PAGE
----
In 2016, Nijmeijer and several Mexican colleagues conducted a study on this effect now known as “Huygens' synchronization”. For this study, they conducted an experiment with two custom-designed, identical clocks that they placed side by side on a wooden table. The pendulums were set in motion in opposite directions, but within thirty minutes they oscillated in synchronicity, albeit at a slightly lower frequency. From that moment on, the pendulums continued to swing back and forth synchronously. The analysis the scientists then conducted proved that Huygens was right and that the 350-year-old explanation was correct.

Fireflies that flash light at the same time or birds that fly in a V formation - we have no idea how it works

Henk Nijmeijer
Emeritus professor Dynamics and Control

This study explained a lot, but there are still more questions than answers when it comes to synchronized motion. “It’s a subject that intrigues me tremendously. Fireflies that flash light at the same time or birds that fly in a V formation,” says Nijmeijer. “We have no idea how it works exactly but it leads us back to complexity, toward ICMS. To the question of what life is and how the behavior of systems is brought about by interactions between the components they consist of. I think these are extremely interesting questions.”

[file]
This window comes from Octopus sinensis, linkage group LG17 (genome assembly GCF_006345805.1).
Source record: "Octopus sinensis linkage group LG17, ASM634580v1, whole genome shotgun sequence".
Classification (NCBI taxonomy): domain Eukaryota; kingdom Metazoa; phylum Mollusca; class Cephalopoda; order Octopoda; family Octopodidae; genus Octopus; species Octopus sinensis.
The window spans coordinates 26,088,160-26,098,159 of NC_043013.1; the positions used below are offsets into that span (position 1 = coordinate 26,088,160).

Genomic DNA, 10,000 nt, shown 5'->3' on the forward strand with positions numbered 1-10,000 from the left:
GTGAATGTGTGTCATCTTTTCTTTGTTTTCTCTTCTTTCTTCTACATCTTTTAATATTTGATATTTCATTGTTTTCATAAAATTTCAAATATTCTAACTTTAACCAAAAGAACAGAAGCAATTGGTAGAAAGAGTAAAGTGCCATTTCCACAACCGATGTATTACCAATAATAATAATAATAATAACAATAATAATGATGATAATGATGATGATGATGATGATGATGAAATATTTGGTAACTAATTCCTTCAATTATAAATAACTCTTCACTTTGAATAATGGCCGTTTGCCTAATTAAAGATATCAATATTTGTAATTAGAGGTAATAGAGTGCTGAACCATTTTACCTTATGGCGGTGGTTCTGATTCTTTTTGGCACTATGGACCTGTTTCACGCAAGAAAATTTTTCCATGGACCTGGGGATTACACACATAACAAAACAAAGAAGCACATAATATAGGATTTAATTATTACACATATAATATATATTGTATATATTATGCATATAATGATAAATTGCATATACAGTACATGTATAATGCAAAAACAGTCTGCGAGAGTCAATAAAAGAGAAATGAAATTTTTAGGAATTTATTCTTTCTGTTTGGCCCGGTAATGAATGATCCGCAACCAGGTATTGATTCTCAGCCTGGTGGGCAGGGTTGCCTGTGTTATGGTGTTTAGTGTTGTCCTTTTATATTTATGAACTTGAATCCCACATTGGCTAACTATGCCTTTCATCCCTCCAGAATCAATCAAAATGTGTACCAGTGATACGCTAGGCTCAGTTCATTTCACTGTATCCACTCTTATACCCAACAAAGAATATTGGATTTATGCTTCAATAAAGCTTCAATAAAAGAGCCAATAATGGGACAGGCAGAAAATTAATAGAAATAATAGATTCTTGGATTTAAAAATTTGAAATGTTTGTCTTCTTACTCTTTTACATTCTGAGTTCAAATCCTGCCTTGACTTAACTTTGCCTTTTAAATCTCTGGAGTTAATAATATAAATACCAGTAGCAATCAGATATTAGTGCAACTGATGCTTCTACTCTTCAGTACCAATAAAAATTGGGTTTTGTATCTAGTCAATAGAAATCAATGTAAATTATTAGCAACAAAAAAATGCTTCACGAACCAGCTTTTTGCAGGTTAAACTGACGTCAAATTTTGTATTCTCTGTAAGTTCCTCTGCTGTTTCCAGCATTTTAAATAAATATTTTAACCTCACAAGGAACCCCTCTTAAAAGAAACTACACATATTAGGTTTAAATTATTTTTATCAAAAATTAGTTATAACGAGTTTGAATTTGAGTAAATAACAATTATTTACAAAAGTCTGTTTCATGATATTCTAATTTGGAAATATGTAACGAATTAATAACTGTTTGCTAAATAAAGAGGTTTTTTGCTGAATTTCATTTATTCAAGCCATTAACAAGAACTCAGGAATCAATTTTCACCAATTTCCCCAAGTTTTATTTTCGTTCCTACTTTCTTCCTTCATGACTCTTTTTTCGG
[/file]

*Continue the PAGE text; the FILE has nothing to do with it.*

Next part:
Regularly dynamic

When Nijmeijer was appointed professor 23 years ago, the title of his inaugural speech was “Dynamisch geregeld” [dynamically controlled], referring to the new Dynamics and Control group he set up at TU/e at the time. His farewell lecture was supposed to be titled “Geregeld dynamisch” [regularly dynamic], were it not for the fact that the lecture had to be delivered in English. Nijmeijer had not counted on that when he came up with this title years ago. In Dutch it is still the perfect title, he thinks, because it reflects how his interest in different areas of research changed over the years, but it also indicates that he is not going to fully bid farewell to dynamics after his farewell lecture. Even after receiving his emeritus status, he plans to stay "regularly dynamic”.

Henk Nijmeijer (1955) received his MSc degree (1979) and PhD degree (1983), both in Mathematics, from the University of Groningen. He was affiliated with the CWI, Amsterdam (1980- 1983), and the Applied Mathematics Department of the University of Twente (1983-2000). In 2000, he was appointed a full professor at TU/e. He served as the Graduate Program Director of the TU/e Automotive Systems program in the period 2016-2021. Since January 2015, he has also been the Scientific Director of the Dutch Institute of Systems and Control (DISC) and chairs the Dutch Mechanical Engineering Council. He is a core member of the ICMS with the focus area “complexity and soft robotics”.  Since 2021, he has been the Field Chief Editor of the newly established journal Frontiers in Control Engineering.